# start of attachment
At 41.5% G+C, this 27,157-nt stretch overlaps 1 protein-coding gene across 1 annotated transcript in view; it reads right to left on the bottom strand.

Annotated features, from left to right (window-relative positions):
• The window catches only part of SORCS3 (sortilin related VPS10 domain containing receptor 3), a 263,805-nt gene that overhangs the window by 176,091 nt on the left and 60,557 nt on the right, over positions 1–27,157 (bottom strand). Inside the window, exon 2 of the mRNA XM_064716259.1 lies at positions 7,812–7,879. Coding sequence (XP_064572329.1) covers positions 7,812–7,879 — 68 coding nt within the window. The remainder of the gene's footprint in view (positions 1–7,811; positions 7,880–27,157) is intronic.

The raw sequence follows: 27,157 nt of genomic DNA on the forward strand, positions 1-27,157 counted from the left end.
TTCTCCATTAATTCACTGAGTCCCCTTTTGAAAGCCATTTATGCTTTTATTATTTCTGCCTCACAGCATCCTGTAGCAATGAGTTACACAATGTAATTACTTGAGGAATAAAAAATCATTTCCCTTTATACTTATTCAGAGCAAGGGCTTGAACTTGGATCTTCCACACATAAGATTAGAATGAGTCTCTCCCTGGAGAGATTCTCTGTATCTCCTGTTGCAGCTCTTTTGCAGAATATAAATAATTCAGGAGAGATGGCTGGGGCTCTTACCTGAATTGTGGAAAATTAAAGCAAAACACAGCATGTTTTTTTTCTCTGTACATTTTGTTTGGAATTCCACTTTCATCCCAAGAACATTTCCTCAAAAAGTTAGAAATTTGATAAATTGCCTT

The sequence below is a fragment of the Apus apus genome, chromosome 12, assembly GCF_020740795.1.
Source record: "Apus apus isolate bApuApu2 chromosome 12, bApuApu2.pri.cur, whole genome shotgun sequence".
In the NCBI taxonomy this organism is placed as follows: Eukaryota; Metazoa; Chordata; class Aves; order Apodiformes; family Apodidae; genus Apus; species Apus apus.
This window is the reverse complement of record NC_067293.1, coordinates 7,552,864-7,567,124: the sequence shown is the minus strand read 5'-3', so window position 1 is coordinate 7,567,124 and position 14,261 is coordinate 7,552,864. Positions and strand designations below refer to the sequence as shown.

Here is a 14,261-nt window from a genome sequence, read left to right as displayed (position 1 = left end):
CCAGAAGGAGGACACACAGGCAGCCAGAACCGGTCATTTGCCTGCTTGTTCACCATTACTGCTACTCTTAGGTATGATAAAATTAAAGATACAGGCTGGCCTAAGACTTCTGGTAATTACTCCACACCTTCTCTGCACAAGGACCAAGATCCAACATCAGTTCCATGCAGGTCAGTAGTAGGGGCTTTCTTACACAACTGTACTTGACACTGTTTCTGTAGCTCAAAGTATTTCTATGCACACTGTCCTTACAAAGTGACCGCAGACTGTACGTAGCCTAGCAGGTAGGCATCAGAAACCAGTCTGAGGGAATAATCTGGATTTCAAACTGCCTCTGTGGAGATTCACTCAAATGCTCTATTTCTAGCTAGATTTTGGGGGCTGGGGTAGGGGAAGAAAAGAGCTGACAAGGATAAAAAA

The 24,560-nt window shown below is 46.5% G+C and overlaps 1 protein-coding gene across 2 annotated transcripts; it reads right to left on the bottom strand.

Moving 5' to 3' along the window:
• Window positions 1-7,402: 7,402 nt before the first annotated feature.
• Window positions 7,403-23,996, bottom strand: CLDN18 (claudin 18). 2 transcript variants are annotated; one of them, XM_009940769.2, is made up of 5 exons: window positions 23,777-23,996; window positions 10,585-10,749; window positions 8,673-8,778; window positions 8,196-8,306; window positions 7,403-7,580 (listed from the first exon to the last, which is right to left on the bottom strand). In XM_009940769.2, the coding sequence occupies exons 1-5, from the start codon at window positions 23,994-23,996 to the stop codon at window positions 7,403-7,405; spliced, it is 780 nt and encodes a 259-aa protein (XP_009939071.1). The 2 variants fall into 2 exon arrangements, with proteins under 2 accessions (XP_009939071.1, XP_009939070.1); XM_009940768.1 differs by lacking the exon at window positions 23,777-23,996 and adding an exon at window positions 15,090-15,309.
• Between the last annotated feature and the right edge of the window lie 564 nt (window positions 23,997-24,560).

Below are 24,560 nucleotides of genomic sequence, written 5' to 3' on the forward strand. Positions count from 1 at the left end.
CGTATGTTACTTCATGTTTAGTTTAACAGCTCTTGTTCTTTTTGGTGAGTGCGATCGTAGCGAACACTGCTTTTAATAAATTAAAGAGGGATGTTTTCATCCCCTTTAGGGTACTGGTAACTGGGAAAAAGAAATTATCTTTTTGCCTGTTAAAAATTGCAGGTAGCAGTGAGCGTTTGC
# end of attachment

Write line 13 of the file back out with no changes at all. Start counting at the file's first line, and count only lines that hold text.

Moving 5' to 3' along the window: